Walking around at the Gent Salon of 1892, Doudelet encountered Louis De Busscher, son of a well known editor. De Busscher invited him to attend a meeting of young writers that were trying to found a new literary magazine. Founded by the brothers Lucien and Louis de Busscher, Albert Guéquier and possibly Grégoire Le Roy, “Le Réveil” (1892-1895) would be one of the most important symbolist magazines in Belgium. The magazine collaborated with Grégoire Le Roy, Charles Van Lerberghe and Maurice Maeterlinck. It was in this circle of friends that Doudelet was invited and met with both Grégoire Le Roy and Maurice Maeterlinck. Doudelet described Grégoire Le Roy as:

“[…] ce  poète, à la fois peintre, un peu sculpteur et musicien ... il s'occupait surtout de l'électricité ... faisait partie du cénacle M. Maeterlinck, Charles Van Lerberghe, les frères de Busscher, Albert Guéquier et moi-même. Nous avions fondé une revue littéraire « le Réveil »“

So the artist considered himself as one of the founders of the magazine and also saw Van Lerberghe and Maeterlinck as founders. Clearly not historically correct, this passage shows to which extent these writers and the painter-illustrator, felt in common. Doudelet was drawn to Maeterlinck’s writing. Van Lerberghe and Le Roy didn’t live in Gent anymore, but Maeterlinck did and he had an enormous influence on the young artist even before the two men had met. In a review published in “La Flandre Libérale” of the 27th of November, a critic sees in the paintings of Constant Montald and Charles Doudelet a visual representation of the Maeterlinck (theatrical) literature. Whereas Montald moves in a different direction all together, the symbolism of Doudelet grows closer and closer to the Maeterlinck world as both men start to know each other.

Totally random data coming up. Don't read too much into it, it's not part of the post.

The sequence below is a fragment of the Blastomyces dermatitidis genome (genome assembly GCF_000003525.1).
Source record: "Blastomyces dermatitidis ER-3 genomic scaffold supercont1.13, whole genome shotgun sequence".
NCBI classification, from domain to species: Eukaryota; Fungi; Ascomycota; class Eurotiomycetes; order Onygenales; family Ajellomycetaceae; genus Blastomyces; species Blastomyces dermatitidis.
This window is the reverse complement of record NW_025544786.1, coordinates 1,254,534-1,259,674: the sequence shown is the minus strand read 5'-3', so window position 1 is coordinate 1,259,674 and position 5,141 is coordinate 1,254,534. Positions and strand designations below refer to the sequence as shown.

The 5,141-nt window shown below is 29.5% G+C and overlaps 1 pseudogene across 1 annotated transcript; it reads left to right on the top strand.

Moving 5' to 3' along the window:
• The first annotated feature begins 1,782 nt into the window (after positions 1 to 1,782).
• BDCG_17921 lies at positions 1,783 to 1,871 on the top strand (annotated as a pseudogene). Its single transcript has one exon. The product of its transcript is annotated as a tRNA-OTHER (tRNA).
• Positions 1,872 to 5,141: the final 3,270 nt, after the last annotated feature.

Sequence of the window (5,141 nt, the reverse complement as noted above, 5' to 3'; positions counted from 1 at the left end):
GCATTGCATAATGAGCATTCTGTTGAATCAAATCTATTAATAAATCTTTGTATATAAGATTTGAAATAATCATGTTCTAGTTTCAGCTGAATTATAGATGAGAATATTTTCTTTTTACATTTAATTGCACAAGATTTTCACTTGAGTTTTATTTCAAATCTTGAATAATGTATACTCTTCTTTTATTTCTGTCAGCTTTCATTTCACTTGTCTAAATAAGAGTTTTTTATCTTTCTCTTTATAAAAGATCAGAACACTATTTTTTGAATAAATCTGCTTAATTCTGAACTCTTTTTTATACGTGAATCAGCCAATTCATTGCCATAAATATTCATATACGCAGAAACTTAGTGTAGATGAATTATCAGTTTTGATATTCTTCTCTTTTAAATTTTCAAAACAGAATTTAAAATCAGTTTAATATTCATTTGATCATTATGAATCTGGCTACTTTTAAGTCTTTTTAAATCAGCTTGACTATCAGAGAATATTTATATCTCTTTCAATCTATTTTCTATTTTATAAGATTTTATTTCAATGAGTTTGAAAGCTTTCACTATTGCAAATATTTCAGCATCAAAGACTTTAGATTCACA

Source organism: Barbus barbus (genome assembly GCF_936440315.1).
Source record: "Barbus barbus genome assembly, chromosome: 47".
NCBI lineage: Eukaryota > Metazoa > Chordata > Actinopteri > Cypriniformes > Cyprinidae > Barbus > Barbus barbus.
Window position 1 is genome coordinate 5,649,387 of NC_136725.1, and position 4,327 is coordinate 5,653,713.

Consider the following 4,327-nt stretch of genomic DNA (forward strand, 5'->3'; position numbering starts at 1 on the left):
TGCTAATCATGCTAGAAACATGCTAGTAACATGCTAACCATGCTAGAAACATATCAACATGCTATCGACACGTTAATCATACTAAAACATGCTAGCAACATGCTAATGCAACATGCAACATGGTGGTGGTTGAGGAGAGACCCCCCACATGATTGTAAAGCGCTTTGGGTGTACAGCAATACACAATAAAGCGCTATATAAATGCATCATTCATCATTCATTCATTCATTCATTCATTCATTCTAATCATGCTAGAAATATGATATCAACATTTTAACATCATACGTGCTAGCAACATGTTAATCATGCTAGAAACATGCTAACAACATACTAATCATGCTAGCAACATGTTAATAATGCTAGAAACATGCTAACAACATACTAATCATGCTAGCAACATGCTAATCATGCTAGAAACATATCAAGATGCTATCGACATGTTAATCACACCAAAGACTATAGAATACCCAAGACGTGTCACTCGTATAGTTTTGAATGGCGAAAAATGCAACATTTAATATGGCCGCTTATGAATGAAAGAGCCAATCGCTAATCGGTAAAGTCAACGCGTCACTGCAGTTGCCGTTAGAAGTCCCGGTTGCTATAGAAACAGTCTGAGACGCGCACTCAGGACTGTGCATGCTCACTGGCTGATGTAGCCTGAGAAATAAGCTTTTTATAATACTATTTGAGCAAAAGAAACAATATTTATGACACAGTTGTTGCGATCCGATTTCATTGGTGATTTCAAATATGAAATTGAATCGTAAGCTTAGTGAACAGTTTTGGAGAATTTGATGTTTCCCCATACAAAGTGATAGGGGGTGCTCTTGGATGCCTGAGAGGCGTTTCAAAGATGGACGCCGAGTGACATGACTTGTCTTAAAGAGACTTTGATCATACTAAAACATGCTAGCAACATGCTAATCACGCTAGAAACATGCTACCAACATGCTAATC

Maeterlinck commissions Doudelet to paint six mural paintings for the family chateau in Oostakker around 1895 and in that year Maeterlinck asks Doudelet for a portrait drawing to be published in “Les Hommes d’Aujourd’hui”. Doudelet is also responsible for an illustration for “La Mort de Tintagiles” in a booklet for the “Théâtre de l’Oeuvre” in Paris, also in 1895.
Doudelet was not Maeterlinck’s first choice to illustrate his new collections of “Songs”, the writer apparently preferred George Minne with whom he already had published two illustrated volumes. As Minne was unable to deliver the illustrations on time, Maeterlinck asked Doudelet in February 1896 to illustrate “Douze Chansons”. The writer never repented his choice and in a letter to Doudelet’s widow, written in 1939 and regarding the slightly reworked version of the songs, he stated: